Jesus is a Person

Yesterday I had the privilege of preaching on the subject of the uniqueness of Christ.  I chose to begin by affirming the facts.  Who Jesus was and what He did was not a myth that grew over several generations as some critics suggest.  The very first followers, the eyewitnesses, were absolutely committed to the fact of His crucifixion and resurrection.  As well as what He did, they were committed to who He was – fully human and fully God (not a belief that devout Jews would accidentally “slip” into).

But then after stating the facts, I chose to share a narrative that would take us to the heart of who He was and what He came to do.  The facts took on flesh.  I wanted to try and offer the wow, and also the woo.  What do I mean by that?  Well, there are some who are wishy-washy on the facts about Christ, but they speak of their relationship with “their Jesus.”  And there are others who are strongly orthodox in their beliefs, but seemingly very cold and distant in terms of relationship.  But the reality should be both/and.  Who He is and what He’s done is vitally important.  And He wants to be in a personal relationship with us.  We must be clear on what the Bible teaches, but our relationship is not built on affirmations of truth statements alone. 

To speak of personal relationship with Christ is not some fluffy contemporary lightweight spiritual fad.  As Ron put it recently, the love we speak of is the blood red love of God.  A true encounter with Christ in His Word should both wow us, and woo us.

My wife and I learned early on in our marriage that thinking of the relationship between Christ and the church is helpful to our relationship.  How am I supposed to love my wife?  As Christ loved the church.  How is she supposed to respond to my love?  As the church does to Christ.  Etcetera.  But this can be turned around too.  What does it mean to be in a relationship with Christ?

Well, among many other aspects of relationship, surely it means spending time together, sharing experiences together, building history together, communicating in both directions, really listening to His Word, pouring out our hearts to Him, resisting anyone or anything that might draw our hearts away from Him.  And more.  Just like any relationship, there is no one-time quick-fix that will suddenly make me a mature Christian, or make my relationship with Christ a mature one.  My marriage to Melanie requires the certificate, but it doesn’t focus on the legal document, it grows through ongoing interpersonal connection over time.  Likewise a true relationship with Christ is much more relational than we often make it out to be.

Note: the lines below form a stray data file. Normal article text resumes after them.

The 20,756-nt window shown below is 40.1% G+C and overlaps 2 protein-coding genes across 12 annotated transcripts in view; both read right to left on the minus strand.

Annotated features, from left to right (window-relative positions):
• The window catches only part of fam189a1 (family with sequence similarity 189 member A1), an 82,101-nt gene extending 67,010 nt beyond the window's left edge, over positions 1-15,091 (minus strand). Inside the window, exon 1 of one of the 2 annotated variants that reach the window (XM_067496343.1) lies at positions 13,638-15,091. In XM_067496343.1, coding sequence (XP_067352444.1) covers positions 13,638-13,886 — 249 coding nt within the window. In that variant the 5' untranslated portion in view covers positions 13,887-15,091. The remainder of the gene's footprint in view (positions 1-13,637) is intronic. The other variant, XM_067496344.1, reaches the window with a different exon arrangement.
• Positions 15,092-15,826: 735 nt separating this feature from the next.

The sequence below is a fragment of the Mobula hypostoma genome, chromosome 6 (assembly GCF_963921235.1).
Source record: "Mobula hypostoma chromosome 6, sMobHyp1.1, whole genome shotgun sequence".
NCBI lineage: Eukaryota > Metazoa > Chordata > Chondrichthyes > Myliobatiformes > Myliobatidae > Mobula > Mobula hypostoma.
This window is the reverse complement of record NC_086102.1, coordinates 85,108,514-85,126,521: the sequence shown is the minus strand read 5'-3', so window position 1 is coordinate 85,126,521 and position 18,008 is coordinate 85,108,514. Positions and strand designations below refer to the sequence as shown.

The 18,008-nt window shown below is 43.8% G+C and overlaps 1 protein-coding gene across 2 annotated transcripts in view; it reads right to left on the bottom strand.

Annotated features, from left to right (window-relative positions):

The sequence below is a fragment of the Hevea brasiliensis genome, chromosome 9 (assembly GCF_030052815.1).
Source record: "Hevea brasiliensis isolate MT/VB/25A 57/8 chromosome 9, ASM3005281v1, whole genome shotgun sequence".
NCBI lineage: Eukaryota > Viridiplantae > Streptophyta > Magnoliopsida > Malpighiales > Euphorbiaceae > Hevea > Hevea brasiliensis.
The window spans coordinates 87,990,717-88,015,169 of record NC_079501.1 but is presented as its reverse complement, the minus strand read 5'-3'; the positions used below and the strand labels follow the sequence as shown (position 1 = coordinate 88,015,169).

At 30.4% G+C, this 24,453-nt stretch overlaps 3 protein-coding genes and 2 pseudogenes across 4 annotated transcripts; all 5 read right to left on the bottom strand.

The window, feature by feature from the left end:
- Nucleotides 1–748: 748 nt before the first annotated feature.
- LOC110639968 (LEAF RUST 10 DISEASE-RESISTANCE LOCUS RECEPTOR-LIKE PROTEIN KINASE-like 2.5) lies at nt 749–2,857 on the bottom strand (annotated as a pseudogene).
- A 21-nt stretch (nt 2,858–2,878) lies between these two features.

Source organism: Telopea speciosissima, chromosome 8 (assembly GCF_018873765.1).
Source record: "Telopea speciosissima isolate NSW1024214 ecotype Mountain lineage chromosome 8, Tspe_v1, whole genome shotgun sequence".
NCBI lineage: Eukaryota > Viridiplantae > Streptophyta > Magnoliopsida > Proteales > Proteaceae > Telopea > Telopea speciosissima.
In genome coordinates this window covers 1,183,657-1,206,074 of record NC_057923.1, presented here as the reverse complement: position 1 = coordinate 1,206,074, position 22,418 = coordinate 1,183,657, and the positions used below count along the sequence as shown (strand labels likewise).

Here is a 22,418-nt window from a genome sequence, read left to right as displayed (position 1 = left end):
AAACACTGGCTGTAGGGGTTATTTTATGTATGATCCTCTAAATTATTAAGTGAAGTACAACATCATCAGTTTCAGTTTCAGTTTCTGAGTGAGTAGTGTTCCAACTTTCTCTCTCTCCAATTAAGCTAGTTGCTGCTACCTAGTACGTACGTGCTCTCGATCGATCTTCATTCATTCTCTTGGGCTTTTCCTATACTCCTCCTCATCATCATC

I hope the message yesterday was in some way effective.  And I hope this continues to be true in my life.  As I look in His Word I see the wow effect of His grace in action, and the wooing effect of the God-man who actually desires to be in a personal relationship with me.

7 Responses to Jesus is a Person

  1. Andrea August 31, 2010 at 8:33 am #

    Some days ago I was listening to “Character Under Construction”, a series by Andy Stanley you can find here:
    In one of the sermon, he talks about the need we have as Christians to stay close to Jesus so that HIS life and character can develop in us (John 15). To do this he gave a practical suggestion that this post reminded me of:
    “When you think of Jesus, think RELATIONALLY, not religiosly”.

    Thanks for this post.

  2. Alan September 2, 2010 at 10:20 am #

    Thanks for this post. Something I have been really challenged about also.The person of Christ and what I have through him.

    Could I pose a question slightly off topic but related to the post?

    I was recently at a service in a prison and the pastor was chatting afterwards and he mentioned the difficulties they face in preaching a message that includes intimacy and personal connections with Christ, as many of the inmates won’t be able to accept these phrases. He then made a comment which has remained with me and caused me to think. He said “the word relationship is never used in the bible to describe us and God”.

    I looked this up and was surprised to find that it wasn’t. And in fact the only time it is mentioned is when Paul condemns the Jews that rely on the Law and brag about their relationship with God.

    This made me ask the question, are we imparting a human attribute to our connection with God that isn’t strictly true? Is it a relationship? Or is it something more, is it a dependancy?

    I have thought a lot about it and could write further but was just interested to hear your views and them linked into the pose of our relationship with God being like all human relatiuonships?

  3. Ron Frost September 2, 2010 at 5:20 pm #